I skipped to the last page of Jerusalem: The Biography to give this tiny essay a good ending. It’s about the Golden Gate, the mysterious sealed gate in the walls of Jerusalem whose opening might, for all three peoples of the Book, signal the end of the world as we know it.
"It is now one hour before dawn on a day in Jerusalem. The Dome of the Rock is open; Muslims are praying. The Church of the Holy Sepulchre is open; the Christians are praying in several languages. The sun is rising over Jerusalem, its rays making the light Herodian stones of the wall almost snowy — just as Josephus described it 2,000 years ago — and then catching the glorious gold of the Dome of the Rock that glints back at the sun. The divine esplanade where Heaven and Earth meet, where God meets man, is still in a realm beyond human cartography. Only the rays of the sun can do it, and finally the light falls on the most mysterious edifice in Jerusalem. Bathing and glowing in the sunlight, it earns its auric name. But the Golden Gate remains locked, until the coming of the Last Days."
Elizabeth MacBride is a journalist, writer, and communications consultant. She recently wrote about the fisherwoman of Gaza and Naguib Sawiris, one of the world's most audacious billionaires.
Rion Amilcar Scott:
Randa Jarrar’s Him, Me, Muhammad Ali zips between fable and realism, sometimes in the same story. Whether Jarrar’s character is a woman suffering under the small patriarchal tyrannies of family or a half-human, half-ibex creature (also suffering under the small patriarchal tyrannies of family), they always feel fully human and real, pained and searching.
In perhaps my favorite story, “Testimony of Malik, Prisoner #287690,” a kestrel named Malik Kareem Aziz El-Hajj Aamer Kan’un (yes, a bird) is imprisoned after being accused of spying in Istanbul. The story takes the form of a report, the bird answering questions about his life, slowly revealing his many displacements and captivities. Of his time among some anarchist birds in Greece, the kestrel says, “They smelled awful, refusing to groom themselves, and had long, tedious conversations about the 1800s, when anarchism was alive and well in the region.”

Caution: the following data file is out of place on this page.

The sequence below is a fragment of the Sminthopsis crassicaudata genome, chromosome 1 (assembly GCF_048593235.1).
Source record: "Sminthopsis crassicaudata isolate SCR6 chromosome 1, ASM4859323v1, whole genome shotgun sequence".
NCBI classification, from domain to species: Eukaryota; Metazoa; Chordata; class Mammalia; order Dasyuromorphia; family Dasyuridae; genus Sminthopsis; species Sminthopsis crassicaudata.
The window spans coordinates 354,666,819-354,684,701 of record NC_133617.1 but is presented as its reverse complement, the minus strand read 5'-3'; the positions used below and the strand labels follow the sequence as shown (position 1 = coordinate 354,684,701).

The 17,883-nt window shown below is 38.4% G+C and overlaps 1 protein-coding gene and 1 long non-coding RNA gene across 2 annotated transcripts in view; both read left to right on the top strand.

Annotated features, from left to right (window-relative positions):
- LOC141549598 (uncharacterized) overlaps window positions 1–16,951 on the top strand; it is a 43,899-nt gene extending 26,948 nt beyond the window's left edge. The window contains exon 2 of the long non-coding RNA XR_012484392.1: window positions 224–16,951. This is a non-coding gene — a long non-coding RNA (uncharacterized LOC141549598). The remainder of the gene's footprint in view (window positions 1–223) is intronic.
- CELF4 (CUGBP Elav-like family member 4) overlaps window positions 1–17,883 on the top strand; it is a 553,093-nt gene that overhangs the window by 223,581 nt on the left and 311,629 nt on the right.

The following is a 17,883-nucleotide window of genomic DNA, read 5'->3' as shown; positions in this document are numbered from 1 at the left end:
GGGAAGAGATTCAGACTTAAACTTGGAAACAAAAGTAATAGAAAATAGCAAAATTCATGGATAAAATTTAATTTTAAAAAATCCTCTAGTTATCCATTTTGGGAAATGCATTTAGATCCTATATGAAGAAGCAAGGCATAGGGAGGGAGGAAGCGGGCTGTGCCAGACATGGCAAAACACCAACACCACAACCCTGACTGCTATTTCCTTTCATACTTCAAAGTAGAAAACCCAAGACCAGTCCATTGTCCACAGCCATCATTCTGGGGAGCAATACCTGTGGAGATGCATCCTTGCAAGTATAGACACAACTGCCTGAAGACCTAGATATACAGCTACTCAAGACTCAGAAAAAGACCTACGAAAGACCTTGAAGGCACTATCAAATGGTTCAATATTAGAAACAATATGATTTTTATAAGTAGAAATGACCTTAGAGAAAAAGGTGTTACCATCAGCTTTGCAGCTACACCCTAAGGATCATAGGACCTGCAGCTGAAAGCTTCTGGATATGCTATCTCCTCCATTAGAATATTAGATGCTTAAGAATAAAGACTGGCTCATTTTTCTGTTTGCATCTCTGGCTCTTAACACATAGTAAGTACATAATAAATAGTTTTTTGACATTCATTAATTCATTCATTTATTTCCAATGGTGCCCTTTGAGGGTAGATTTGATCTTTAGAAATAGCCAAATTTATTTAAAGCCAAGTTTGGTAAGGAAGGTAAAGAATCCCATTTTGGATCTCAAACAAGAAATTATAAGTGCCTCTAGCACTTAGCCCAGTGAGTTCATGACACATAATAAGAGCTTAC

“Testimony…” mixes humor with sadness — as do many of the stories — and, in the end, the effect is not so much satiric as it is emotional. The occupation of Gaza is never far from these pages, nor are the ravages of war waged against the Middle East, nor is the displacement of Arabs forced to make homes away from their places of birth.
Whenever I finished a story, though I wanted to read on, I stopped myself, closing the book to extend my time in Jarrar’s world and to let my mind roam. An exciting collection, each story exciting in its own way.
Rion Amilcar Scott’s work has been published in journals such as the Kenyon Review, Crab Orchard Review, PANK, the Rumpus, Fiction International, the Washington City Paper, the Toast, Akashic Books, Melville House, and Confrontation, among others. He was raised in Silver Spring, Maryland, and earned an MFA from George Mason University His short-story collection, Insurrections (University Press of Kentucky), was published in August 2016. Presently, he teaches English at Bowie State University.